Effect of the Current-Wave Angle on the Local Scour around Circular Piles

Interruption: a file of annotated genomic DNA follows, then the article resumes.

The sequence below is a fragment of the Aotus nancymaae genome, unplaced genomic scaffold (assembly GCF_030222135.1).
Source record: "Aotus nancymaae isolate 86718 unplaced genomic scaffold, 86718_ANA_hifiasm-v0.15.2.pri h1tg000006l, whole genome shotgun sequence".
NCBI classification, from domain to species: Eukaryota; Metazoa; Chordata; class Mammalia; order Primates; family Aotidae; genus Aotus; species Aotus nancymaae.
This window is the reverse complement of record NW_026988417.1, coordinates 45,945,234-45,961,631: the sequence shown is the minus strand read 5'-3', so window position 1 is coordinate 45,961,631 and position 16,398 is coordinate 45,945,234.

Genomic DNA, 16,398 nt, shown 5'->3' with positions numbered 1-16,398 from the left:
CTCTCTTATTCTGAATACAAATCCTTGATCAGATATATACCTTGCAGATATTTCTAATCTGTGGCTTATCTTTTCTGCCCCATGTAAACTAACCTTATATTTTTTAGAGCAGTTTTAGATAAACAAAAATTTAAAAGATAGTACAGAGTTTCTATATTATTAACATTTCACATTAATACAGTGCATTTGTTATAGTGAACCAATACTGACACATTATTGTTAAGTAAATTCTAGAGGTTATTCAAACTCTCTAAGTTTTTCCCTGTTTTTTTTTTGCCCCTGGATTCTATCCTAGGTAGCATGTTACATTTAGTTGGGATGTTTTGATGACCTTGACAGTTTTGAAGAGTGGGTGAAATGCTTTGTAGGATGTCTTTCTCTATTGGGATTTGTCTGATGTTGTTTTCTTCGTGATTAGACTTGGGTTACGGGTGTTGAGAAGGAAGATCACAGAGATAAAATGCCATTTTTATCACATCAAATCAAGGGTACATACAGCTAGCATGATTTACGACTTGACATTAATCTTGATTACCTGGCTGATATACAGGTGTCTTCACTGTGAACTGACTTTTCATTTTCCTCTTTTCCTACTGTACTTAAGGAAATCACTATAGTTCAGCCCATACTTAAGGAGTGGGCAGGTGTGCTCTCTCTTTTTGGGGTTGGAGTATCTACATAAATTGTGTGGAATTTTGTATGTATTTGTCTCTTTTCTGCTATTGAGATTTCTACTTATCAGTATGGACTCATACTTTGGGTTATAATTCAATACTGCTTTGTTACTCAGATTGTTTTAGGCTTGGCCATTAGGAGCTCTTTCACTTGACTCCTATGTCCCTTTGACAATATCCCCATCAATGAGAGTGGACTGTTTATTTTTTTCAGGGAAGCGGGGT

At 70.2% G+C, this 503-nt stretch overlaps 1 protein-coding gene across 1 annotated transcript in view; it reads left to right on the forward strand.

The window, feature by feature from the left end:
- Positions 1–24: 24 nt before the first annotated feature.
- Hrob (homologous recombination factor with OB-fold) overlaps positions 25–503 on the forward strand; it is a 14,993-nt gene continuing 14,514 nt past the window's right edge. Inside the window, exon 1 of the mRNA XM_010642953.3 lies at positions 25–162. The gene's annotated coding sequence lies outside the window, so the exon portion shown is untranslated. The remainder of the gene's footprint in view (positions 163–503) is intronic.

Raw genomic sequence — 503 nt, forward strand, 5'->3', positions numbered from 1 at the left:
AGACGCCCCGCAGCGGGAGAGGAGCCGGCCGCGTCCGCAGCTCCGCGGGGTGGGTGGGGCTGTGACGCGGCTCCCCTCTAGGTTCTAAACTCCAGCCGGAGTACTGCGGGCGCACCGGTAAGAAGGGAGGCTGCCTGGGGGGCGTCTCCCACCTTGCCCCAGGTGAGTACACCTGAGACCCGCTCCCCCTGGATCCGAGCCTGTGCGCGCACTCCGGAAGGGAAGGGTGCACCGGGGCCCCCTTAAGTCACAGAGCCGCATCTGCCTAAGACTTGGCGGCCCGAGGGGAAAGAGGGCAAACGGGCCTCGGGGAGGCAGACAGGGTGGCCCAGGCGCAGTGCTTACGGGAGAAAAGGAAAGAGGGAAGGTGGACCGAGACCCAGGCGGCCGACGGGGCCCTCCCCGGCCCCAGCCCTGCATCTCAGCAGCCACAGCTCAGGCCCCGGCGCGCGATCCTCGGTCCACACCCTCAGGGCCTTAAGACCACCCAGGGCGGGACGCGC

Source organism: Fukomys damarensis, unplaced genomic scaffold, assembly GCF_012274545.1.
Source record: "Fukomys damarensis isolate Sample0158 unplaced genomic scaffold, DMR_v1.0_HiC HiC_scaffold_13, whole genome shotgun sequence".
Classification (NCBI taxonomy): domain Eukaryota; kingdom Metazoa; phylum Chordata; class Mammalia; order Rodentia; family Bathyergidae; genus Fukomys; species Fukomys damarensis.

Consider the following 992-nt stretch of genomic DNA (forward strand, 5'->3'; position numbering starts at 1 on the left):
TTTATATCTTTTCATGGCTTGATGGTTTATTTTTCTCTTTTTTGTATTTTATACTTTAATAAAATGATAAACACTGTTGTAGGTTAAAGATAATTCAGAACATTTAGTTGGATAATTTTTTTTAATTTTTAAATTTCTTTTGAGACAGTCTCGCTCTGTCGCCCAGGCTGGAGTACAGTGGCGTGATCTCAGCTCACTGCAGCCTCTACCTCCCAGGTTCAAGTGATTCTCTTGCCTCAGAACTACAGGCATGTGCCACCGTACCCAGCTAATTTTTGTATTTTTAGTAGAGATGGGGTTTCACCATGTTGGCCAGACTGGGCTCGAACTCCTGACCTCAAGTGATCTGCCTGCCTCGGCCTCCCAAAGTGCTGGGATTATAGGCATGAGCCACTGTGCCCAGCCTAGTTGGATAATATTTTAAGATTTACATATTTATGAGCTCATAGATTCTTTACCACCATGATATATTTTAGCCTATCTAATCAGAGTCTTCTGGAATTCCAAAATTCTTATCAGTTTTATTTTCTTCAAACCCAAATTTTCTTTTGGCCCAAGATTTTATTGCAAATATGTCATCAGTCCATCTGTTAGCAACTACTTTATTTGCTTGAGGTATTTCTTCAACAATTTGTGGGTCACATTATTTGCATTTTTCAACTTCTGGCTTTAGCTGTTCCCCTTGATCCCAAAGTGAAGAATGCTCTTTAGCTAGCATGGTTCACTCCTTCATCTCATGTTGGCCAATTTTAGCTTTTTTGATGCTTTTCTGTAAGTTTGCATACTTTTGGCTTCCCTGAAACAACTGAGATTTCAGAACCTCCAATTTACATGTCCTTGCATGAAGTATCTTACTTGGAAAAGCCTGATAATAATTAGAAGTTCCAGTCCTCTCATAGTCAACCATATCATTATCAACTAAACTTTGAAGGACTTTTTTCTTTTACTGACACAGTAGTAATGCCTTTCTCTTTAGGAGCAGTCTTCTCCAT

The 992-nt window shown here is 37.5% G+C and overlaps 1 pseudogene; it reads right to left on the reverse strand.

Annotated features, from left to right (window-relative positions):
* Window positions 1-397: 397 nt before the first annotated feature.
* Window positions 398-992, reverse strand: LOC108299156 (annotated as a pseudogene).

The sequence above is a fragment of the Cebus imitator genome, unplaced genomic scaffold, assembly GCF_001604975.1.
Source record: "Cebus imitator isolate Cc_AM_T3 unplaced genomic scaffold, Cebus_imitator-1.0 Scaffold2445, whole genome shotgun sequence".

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This paper studies the effect of the wave front-current angle on the scour around a circular pile. An experimental study was carried out in the Coastal, Ocean and Sediment Transport (COAST) laboratory at the University of Plymouth (UK) using a single monopile of 0.125 m in diameter and an 8 m long by 1.5 m wide by 0.2 m high sand pit. The results obtained during the test campaign show the influence of the angle between waves and currents on both the maximum scour depth and the time scale of the process. Wave fronts partially aligned with current (65°) produce deeper scour holes than perpendicular forcing conditions (90°). Wave fronts partially against the current (115°) produce less scour than any of the two previous scenarios. The addition of waves reduced the maximum scour depth, compared with the current-only case. The development of the scour hole was found to be more rapid when waves are added to the current, with 50% of the final scour achieved in half the time. The results show that wave direction relative to the current is an important component in scour prediction.
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